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The AAPG/Datapages Combined Publications Database

AAPG Bulletin


Volume: 49 (1965)

Issue: 3. (March)

First Page: 341

Last Page: 341

Title: Environmental Geometry: Its Effect on and Interaction with Sedimentation: ABSTRACT

Author(s): H. G. Goodell

Article Type: Meeting abstract


Environmental geometry is defined as the three-dimensional shape of a locus of sedimentation as delineated by its bathymetry below a base level. Most depositional loci can be considered as open systems that exist within the framework of a larger system. Their geometry is thus nested within a hierarchy of geometric shapes, the largest of which is delineated by oceanic boundaries. Within any locus of deposition at any level in the nest of loci, the distribution, and often the rate of application of energy are functions of (1) the geometry of the locus and (2) the relative position of that locus in the geometrical hierarchy. Therefore, the characteristics of sediments within a locus of known bathymetry can often be predicted from environmental geometry alone. However, the re ative importance of environmental geometry as a parameter which produces sedimentary patterns depends upon the rate of deposition at any one hierarchical level and is most effective at low to medium rates of sedimentation. Since the geometry of the depositional loci at all levels of the nest is interdependent, influences on sedimentary patterns exist between all levels but are most effective between adjacent levels. Multiple non-linear regression provides, in environmental studies, a powerful tool that permits the analysis of the inter-level geometric effects on sedimentation. Examples are presented from estuaries, bays, lagoons, and the continental shelf.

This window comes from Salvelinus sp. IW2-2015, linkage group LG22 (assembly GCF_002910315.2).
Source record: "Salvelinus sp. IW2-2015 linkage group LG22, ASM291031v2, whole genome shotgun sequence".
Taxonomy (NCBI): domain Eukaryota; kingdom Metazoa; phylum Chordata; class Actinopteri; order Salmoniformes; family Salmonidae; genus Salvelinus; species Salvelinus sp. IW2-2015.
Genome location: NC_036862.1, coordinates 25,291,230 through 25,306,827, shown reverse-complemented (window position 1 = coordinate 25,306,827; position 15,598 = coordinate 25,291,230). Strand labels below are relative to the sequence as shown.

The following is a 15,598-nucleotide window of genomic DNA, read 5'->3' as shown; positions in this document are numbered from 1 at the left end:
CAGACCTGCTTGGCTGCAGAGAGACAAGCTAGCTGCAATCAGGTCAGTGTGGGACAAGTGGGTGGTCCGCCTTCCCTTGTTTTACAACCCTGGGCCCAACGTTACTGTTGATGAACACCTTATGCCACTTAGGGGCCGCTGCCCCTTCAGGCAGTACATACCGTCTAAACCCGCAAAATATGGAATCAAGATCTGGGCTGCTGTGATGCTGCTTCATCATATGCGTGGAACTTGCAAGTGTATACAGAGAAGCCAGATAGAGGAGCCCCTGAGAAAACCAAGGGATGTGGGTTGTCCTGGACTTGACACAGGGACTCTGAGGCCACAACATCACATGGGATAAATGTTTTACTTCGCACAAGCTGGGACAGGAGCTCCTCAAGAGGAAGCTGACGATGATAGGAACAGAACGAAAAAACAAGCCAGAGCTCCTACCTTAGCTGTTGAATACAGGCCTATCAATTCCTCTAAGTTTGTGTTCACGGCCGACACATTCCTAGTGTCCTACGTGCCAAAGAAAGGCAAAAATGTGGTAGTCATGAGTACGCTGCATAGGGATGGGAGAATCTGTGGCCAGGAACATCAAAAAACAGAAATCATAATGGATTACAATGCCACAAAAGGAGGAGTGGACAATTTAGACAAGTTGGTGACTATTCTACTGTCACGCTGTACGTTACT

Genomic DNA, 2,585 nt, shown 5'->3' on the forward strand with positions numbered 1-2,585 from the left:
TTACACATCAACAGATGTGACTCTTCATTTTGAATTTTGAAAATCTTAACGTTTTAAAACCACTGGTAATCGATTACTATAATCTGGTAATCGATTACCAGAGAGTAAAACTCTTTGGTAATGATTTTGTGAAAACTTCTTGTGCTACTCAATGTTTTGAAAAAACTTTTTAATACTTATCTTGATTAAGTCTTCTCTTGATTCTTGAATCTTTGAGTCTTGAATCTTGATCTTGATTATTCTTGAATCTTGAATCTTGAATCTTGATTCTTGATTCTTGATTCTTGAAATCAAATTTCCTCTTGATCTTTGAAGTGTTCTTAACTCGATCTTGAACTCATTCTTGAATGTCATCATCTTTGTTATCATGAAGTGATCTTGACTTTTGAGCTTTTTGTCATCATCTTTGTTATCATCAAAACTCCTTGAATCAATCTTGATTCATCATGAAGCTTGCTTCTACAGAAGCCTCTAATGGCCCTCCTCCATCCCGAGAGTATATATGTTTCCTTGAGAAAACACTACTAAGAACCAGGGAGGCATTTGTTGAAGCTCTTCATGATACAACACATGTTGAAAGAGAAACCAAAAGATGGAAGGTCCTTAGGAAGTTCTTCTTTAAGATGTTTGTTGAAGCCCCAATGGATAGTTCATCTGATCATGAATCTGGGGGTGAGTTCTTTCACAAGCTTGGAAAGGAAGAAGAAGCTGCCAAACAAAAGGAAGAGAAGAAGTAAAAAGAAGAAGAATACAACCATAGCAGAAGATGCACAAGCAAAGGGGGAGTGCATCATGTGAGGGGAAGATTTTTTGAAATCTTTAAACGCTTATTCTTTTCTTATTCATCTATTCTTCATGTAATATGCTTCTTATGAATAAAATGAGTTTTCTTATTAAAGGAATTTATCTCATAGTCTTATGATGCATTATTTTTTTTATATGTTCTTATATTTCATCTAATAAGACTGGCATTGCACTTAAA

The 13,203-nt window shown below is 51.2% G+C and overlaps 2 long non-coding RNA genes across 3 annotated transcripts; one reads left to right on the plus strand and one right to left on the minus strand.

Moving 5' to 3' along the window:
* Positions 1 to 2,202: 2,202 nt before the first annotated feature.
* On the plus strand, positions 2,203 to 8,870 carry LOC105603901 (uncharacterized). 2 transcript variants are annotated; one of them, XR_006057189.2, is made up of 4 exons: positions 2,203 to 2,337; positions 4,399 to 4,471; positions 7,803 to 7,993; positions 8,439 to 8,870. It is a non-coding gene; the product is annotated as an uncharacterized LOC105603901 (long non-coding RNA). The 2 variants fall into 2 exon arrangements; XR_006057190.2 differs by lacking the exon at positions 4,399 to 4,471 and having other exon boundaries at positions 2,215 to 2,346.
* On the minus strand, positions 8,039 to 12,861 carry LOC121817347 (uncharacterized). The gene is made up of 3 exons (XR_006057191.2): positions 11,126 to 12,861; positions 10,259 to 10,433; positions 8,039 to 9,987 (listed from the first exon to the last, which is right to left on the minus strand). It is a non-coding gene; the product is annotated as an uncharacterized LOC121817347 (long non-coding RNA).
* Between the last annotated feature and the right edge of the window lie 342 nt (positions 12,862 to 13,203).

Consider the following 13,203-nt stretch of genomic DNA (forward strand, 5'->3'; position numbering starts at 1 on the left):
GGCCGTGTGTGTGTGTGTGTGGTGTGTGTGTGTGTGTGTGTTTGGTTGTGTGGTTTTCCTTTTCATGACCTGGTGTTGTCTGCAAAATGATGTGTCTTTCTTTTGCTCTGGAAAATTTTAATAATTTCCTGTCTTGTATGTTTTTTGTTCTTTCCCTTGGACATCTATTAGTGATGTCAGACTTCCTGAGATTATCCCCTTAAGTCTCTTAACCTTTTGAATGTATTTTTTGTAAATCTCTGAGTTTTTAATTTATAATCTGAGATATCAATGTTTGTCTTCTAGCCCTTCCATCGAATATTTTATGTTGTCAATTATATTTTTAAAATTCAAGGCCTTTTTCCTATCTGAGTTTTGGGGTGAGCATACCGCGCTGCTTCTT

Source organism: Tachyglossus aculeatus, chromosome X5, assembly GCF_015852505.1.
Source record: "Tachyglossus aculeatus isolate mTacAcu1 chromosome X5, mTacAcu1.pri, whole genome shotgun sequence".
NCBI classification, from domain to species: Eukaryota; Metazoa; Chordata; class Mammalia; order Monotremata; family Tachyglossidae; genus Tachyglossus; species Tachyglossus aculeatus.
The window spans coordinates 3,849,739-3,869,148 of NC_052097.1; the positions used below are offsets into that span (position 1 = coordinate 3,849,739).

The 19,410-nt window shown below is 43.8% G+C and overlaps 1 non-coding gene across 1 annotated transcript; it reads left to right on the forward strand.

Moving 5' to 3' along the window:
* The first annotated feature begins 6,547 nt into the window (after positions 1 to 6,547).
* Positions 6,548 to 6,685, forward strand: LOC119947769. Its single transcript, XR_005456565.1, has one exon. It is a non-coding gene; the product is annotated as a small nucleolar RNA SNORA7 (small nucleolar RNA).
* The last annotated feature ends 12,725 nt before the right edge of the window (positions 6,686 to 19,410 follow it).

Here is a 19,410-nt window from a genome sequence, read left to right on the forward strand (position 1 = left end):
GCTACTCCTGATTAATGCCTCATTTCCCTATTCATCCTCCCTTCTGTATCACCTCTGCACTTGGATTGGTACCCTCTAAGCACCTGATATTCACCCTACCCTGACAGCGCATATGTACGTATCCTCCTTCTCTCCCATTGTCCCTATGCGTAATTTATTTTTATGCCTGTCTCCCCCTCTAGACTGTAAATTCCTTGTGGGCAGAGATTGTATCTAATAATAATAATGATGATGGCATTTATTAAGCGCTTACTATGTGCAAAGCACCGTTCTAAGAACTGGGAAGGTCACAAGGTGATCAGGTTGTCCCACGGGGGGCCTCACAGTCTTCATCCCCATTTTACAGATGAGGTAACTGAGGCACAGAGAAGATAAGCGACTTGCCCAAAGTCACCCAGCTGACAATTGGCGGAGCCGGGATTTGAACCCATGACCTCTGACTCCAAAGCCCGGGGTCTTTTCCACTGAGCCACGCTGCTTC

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Copyright 1997 American Association of Petroleum Geologists